The fans on the BenQ X500i gaming projector

Moving to the sides of the X500i, you’ll find some serious ventilation carved out of the shroud. There are two fans here, the intake an 80mm unit, and the exhaust a 92mm on the other side of the projector. You’ll also spot two seriously potent speakers here as well, which produce some seriously impressive sound given their size.

On top of the unit, you’ll find your traditional hand adjustment dials for both focus and zoom just above the lens, and a complete OSD solution as well, with directional keys, power button, mode, and eco blank options, all nice additions.

Hop around the back to the I/O and here’s the real treat. You’re greeted with two HDMI 2.0b ports (with HDCP 2.2 support), plus the usual assortment of audio options, plus an RS-232 port and a service port as well. But even better than that is the inclusion of a USB-C port with DisplayPort connectivity as well.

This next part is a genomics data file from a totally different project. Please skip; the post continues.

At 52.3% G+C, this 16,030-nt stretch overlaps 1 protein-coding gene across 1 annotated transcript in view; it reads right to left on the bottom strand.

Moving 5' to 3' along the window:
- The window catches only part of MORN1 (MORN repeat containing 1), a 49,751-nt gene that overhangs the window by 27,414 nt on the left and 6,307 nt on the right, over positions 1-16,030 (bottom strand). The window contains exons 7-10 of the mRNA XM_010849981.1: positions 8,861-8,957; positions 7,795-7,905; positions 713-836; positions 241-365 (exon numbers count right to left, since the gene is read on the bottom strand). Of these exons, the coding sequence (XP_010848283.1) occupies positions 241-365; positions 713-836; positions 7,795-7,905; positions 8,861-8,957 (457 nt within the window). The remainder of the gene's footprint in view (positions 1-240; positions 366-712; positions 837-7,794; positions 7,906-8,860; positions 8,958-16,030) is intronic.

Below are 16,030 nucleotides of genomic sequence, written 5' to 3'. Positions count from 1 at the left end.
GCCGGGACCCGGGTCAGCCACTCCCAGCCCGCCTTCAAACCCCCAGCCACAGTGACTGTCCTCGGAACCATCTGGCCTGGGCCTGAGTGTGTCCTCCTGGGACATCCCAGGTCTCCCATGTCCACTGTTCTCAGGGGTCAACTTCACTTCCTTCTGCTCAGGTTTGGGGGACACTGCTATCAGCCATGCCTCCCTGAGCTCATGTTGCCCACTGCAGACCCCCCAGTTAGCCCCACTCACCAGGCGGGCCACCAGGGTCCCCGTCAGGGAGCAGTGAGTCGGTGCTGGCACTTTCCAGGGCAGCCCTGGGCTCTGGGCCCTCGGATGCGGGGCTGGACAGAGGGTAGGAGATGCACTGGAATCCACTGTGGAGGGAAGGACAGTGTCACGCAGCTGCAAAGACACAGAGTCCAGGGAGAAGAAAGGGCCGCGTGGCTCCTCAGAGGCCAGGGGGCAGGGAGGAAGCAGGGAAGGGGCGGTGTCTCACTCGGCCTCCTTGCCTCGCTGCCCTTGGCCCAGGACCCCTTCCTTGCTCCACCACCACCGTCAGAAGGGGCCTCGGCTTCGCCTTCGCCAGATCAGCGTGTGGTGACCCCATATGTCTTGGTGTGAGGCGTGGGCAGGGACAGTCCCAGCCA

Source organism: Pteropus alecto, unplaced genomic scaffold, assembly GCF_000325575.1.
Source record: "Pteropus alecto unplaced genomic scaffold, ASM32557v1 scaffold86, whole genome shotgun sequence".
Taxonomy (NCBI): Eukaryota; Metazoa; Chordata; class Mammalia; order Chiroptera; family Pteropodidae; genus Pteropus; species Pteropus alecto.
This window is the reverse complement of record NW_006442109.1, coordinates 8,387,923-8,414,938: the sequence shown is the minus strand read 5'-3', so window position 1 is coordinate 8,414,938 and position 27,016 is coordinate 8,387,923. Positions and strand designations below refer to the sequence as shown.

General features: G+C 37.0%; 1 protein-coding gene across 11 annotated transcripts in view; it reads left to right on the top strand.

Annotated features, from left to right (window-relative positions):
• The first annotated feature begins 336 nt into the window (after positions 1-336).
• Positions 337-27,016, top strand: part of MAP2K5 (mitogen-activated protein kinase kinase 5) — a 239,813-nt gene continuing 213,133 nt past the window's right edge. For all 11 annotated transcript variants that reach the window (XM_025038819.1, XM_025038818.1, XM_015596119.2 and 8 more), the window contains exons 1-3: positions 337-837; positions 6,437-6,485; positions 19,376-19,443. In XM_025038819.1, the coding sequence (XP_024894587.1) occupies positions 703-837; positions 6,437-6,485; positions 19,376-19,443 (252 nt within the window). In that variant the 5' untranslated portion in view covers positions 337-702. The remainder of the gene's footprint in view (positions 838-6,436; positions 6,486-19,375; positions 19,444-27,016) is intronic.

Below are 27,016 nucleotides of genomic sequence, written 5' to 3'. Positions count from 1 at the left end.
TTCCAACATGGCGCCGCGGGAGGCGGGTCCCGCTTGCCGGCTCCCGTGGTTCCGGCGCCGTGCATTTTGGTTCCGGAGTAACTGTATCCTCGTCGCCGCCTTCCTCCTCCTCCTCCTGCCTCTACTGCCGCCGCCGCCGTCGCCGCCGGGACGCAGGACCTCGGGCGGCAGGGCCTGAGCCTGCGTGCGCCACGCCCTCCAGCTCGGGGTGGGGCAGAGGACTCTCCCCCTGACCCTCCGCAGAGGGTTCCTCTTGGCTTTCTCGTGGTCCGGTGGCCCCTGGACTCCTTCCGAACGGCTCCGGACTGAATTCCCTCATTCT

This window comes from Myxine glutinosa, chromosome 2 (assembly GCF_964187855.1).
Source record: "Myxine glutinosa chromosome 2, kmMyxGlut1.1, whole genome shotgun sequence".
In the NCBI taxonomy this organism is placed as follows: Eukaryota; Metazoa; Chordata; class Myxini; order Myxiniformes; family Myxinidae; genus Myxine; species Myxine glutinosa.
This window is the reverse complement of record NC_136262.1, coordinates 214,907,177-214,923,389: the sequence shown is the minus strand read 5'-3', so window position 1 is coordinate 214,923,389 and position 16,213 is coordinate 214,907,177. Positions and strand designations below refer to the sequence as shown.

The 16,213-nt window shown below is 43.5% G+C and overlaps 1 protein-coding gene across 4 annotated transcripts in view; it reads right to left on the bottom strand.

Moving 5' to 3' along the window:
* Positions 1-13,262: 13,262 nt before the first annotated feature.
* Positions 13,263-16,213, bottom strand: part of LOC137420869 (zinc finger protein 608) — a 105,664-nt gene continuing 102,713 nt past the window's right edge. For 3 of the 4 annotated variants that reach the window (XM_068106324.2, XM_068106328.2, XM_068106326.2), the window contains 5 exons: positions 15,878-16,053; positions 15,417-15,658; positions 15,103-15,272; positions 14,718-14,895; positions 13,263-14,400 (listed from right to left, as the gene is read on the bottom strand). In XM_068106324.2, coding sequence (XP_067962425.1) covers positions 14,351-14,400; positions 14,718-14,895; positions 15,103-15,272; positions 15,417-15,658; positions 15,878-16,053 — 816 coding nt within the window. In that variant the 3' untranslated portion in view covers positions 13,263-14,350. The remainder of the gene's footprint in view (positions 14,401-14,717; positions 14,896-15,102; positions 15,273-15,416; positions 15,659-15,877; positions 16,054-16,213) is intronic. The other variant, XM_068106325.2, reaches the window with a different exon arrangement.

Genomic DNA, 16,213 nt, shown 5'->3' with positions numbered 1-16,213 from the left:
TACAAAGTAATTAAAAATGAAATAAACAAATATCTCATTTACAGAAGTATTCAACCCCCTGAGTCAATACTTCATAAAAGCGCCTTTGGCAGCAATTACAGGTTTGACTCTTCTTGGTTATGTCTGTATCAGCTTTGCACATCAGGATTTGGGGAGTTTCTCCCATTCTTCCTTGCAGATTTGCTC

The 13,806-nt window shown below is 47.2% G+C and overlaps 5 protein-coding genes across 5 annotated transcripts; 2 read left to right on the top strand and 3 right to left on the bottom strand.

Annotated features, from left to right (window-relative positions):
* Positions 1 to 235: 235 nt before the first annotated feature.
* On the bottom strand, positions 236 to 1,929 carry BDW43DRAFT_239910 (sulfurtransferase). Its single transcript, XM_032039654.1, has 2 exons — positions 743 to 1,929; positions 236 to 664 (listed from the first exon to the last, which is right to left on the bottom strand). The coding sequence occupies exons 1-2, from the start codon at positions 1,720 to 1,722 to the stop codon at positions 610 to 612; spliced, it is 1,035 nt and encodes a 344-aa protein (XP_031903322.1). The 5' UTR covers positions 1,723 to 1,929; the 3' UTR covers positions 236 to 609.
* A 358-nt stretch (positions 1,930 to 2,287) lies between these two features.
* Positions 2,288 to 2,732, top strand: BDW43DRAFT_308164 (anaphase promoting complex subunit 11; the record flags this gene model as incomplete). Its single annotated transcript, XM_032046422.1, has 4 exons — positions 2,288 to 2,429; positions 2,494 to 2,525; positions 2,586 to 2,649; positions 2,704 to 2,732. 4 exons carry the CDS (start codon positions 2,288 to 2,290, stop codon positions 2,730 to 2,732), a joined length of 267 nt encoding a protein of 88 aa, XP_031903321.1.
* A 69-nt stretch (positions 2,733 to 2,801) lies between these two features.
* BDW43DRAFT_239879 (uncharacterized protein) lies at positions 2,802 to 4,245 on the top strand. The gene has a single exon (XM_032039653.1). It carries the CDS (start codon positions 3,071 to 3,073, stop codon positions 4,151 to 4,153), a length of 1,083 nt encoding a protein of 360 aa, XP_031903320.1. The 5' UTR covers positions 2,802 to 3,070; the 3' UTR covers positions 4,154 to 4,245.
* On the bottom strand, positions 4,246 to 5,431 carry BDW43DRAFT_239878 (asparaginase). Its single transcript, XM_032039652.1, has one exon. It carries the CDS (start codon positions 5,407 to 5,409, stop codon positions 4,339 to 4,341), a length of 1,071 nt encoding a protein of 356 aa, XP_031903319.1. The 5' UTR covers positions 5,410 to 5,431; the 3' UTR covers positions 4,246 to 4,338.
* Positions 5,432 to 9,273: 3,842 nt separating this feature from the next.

The inputs for the BenQ X500i gaming projector

You’ll also spot a fairly hefty wedge-looking object in the back here too. This is honestly, one of the only downsides to this unit. Remove the screw on top and you’ll release a cover giving you access to the mounting location for the Google TV dongle. This fits into an HDMI port to the right here, which is then powered by a rather jankily cable-managed Micro-USB.

It’s a fairly easy process to do, but it 100 percent doesn’t feel particularly premium, or that secure once it’s in. Still, this is a “one and done” thing, once it’s in, and powered up, you’ll likely forget about it after that point. Other accessories, also include a slim-line remote, with a huge array of buttons on here as well, and that’s about it.

The remote control for the BenQ X500i gaming projector


The X500i’s spec list is, well, awesome for this price. It has a max resolution of 4K sure, and it is fairly limited at 60 fps (although to be fair, you’ll need to invest some serious cash, on one of the best graphics cards out there, to push frame rates above that anyway). But what’s cool, is that you can run the BenQ X500i at 2560×1440 at 120 Hz, or 1920x1080p @ 240 Hz, both of which are far easier to achieve high frame rates in, particularly with the AAA titles currently available to us fancy PC users.